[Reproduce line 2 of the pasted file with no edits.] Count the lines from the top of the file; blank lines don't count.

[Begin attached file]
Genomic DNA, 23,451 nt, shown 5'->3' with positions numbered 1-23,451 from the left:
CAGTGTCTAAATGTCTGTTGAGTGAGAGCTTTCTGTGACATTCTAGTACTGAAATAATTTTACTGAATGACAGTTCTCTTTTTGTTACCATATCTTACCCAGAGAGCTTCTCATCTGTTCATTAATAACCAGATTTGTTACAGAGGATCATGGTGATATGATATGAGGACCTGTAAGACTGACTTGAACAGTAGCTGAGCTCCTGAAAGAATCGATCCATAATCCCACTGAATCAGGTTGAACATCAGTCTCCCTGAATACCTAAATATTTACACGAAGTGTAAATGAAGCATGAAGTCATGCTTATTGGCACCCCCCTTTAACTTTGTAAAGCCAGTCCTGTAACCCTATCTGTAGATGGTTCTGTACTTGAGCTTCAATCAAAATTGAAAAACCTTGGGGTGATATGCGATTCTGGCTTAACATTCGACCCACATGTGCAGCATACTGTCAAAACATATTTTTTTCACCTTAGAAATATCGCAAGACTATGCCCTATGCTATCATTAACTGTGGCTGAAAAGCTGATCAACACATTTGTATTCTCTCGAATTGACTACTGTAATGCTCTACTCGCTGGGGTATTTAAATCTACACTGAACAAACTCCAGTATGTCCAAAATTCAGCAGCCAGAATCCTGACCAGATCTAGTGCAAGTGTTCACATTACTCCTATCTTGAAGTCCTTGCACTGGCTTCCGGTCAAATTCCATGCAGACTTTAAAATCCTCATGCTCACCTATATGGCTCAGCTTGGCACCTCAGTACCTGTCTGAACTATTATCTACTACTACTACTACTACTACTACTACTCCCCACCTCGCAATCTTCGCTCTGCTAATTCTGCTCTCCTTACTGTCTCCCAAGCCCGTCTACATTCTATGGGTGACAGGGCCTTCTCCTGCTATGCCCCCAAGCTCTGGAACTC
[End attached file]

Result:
CAGTGTCTAAATGTCTGTTGAGTGAGAGCTTTCTGTGACATTCTAGTACTGAAATAATTTTACTGAATGACAGTTCTCTTTTTGTTACCATATCTTACCCAGAGAGCTTCTCATCTGTTCATTAATAACCAGATTTGTTACAGAGGATCATGGTGATATGATATGAGGACCTGTAAGACTGACTTGAACAGTAGCTGAGCTCCTGAAAGAATCGATCCATAATCCCACTGAATCAGGTTGAACATCAGTCTCCCTGAATACCTAAATATTTACACGAAGTGTAAATGAAGCATGAAGTCATGCTTATTGGCACCCCCCTTTAACTTTGTAAAGCCAGTCCTGTAACCCTATCTGTAGATGGTTCTGTACTTGAGCTTCAATCAAAATTGAAAAACCTTGGGGTGATATGCGATTCTGGCTTAACATTCGACCCACATGTGCAGCATACTGTCAAAACATATTTTTTTCACCTTAGAAATATCGCAAGACTATGCCCTATGCTATCATTAACTGTGGCTGAAAAGCTGATCAACACATTTGTATTCTCTCGAATTGACTACTGTAATGCTCTACTCGCTGGGGTATTTAAATCTACACTGAACAAACTCCAGTATGTCCAAAATTCAGCAGCCAGAATCCTGACCAGATCTAGTGCAAGTGTTCACATTACTCCTATCTTGAAGTCCTTGCACTGGCTTCCGGTCAAATTCCATGCAGACTTTAAAATCCTCATGCTCACCTATATGGCTCAGCTTGGCACCTCAGTACCTGTCTGAACTATTATCTACTACTACTACTACTACTACTACTACTCCCCACCTCGCAATCTTCGCTCTGCTAATTCTGCTCTCCTTACTGTCTCCCAAGCCCGTCTACATTCTATGGGTGACAGGGCCTTCTCCTGCTATGCCCCCAAGCTCTGGAACTC